Koch network to launch major campaign for tax reform
Phelan M. Ebenhack / AP
The political network helmed by billionaire brothers Charles and David Koch is about to embark on a multimillion-dollar campaign for comprehensive tax reform.
- What to expect: Digital ads, grassroots organizing and likely a TV advertising campaign to rally the American public behind the need for a radical overhaul of the tax code.
- The two groups leading the charge: the Kochs' grassroots army, Americans For Prosperity, and their political outfit Freedom Partners.
- Where it fits with Trump: The Kochs, who did not support Trump's run for president, are now trying to help him, at least as far as tax reform is concerned. Koch network spokesman James Davis tells me the campaign will echo the tax reform principles that Trump released recently with his one page plan.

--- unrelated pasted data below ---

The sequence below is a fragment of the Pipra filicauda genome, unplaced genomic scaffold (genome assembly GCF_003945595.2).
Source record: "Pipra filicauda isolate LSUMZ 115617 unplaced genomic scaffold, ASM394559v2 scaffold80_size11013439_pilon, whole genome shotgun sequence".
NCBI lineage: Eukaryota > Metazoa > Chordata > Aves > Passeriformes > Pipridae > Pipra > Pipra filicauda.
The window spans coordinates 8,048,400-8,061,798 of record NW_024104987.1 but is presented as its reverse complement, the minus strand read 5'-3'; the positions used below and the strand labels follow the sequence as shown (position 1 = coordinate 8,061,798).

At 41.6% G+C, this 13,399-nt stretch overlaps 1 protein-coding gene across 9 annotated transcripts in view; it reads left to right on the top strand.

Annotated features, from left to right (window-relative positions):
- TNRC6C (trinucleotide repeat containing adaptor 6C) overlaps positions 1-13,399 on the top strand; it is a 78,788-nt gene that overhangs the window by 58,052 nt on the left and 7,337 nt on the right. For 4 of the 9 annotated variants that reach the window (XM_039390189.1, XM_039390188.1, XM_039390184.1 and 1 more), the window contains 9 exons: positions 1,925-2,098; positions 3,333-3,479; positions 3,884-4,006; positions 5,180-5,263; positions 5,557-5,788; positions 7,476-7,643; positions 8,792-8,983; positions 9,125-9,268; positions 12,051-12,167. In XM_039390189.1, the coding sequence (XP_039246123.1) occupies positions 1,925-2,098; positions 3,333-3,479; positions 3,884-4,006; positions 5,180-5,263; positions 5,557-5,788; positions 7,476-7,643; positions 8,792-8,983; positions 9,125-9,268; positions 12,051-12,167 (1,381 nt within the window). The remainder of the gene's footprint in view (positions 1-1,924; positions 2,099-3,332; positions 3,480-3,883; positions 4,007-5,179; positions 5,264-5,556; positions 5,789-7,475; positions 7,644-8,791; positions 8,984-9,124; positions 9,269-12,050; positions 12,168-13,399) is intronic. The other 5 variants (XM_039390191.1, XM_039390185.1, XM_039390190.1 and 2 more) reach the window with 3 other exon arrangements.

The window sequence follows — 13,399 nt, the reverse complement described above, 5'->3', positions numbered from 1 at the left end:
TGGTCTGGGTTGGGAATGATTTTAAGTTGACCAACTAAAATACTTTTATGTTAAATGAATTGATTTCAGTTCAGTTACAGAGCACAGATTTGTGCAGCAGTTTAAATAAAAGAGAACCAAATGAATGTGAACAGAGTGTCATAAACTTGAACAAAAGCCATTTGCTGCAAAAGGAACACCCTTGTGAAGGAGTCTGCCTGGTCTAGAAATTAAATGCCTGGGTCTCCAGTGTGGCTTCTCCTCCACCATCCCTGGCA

Quote from James Davis, Executive Vice President of Freedom Partners:
"We have a tremendous opportunity to unite behind a positive vision to pass comprehensive tax reform that will help people improve their lives, and un-rig the U.S. economy. But we need to start making the case to the American people now to successful."
Highlights of the Koch network plan:
"Reduce the number of income brackets." "Eliminate special interest tax credits and deductions for businesses and individuals." "Stop the cycle of tax extenders and annual changes to the tax code." "Simplify taxes on investment." "Eliminate the Alternative Minimum Tax." 2. "Efficiency": "Eliminate special interest tax credits and deductions for businesses and individuals.""Eliminate death and gift taxes.""Reduce tax rates on businesses.""Reduce tax rates on investment income to reduce double taxation."3. "Equitability":"Eliminate special interest tax credits and deductions for businesses and individuals."4. "Predictability": "End the cycle of tax extenders and quick-fix patches to the code.""Adopt a territorial system where U.S. companies are only taxed on the income they earn here in the U.S."5. "No burden on taxpayers":"Government has a spending problem, not a revenue problem. Tax reform can and must be done without saddling new taxes on American consumers, whether in the form of a BAT, VAT, carbon tax, or other tax increase."